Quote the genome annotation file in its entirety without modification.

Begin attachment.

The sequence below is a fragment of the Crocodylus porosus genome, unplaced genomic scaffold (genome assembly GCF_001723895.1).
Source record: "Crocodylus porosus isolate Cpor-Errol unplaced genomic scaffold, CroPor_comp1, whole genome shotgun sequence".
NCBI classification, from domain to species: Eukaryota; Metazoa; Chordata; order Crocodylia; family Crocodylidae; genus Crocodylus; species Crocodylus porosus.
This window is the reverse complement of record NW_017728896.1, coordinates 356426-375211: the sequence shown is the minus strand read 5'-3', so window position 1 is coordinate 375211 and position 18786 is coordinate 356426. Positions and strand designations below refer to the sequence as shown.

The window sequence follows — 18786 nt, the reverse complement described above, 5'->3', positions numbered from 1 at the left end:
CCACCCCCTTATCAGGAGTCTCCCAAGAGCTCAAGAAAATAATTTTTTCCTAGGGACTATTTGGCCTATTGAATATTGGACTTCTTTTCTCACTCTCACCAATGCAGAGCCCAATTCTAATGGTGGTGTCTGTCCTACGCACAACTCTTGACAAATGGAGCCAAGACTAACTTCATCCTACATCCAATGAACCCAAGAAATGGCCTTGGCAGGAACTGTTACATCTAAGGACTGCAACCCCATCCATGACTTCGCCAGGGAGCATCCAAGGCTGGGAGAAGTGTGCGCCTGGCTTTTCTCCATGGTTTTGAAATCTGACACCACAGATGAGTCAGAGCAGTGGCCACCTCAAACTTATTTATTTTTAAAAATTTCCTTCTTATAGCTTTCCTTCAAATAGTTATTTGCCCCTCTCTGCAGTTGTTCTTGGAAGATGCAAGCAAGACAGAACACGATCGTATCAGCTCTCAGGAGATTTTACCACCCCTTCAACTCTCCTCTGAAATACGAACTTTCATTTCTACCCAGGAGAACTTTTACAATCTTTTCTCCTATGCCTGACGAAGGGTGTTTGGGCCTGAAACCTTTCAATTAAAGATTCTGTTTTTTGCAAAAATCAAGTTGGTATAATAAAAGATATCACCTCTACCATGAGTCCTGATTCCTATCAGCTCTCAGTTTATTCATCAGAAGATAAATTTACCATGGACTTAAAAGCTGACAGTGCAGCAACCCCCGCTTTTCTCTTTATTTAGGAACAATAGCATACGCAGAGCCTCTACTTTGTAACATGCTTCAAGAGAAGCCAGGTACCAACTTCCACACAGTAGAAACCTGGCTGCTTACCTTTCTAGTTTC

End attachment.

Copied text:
The sequence below is a fragment of the Crocodylus porosus genome, unplaced genomic scaffold (genome assembly GCF_001723895.1).
Source record: "Crocodylus porosus isolate Cpor-Errol unplaced genomic scaffold, CroPor_comp1, whole genome shotgun sequence".
NCBI classification, from domain to species: Eukaryota; Metazoa; Chordata; order Crocodylia; family Crocodylidae; genus Crocodylus; species Crocodylus porosus.
This window is the reverse complement of record NW_017728896.1, coordinates 356426-375211: the sequence shown is the minus strand read 5'-3', so window position 1 is coordinate 375211 and position 18786 is coordinate 356426. Positions and strand designations below refer to the sequence as shown.

The window sequence follows — 18786 nt, the reverse complement described above, 5'->3', positions numbered from 1 at the left end:
CCACCCCCTTATCAGGAGTCTCCCAAGAGCTCAAGAAAATAATTTTTTCCTAGGGACTATTTGGCCTATTGAATATTGGACTTCTTTTCTCACTCTCACCAATGCAGAGCCCAATTCTAATGGTGGTGTCTGTCCTACGCACAACTCTTGACAAATGGAGCCAAGACTAACTTCATCCTACATCCAATGAACCCAAGAAATGGCCTTGGCAGGAACTGTTACATCTAAGGACTGCAACCCCATCCATGACTTCGCCAGGGAGCATCCAAGGCTGGGAGAAGTGTGCGCCTGGCTTTTCTCCATGGTTTTGAAATCTGACACCACAGATGAGTCAGAGCAGTGGCCACCTCAAACTTATTTATTTTTAAAAATTTCCTTCTTATAGCTTTCCTTCAAATAGTTATTTGCCCCTCTCTGCAGTTGTTCTTGGAAGATGCAAGCAAGACAGAACACGATCGTATCAGCTCTCAGGAGATTTTACCACCCCTTCAACTCTCCTCTGAAATACGAACTTTCATTTCTACCCAGGAGAACTTTTACAATCTTTTCTCCTATGCCTGACGAAGGGTGTTTGGGCCTGAAACCTTTCAATTAAAGATTCTGTTTTTTGCAAAAATCAAGTTGGTATAATAAAAGATATCACCTCTACCATGAGTCCTGATTCCTATCAGCTCTCAGTTTATTCATCAGAAGATAAATTTACCATGGACTTAAAAGCTGACAGTGCAGCAACCCCCGCTTTTCTCTTTATTTAGGAACAATAGCATACGCAGAGCCTCTACTTTGTAACATGCTTCAAGAGAAGCCAGGTACCAACTTCCACACAGTAGAAACCTGGCTGCTTACCTTTCTAGTTTC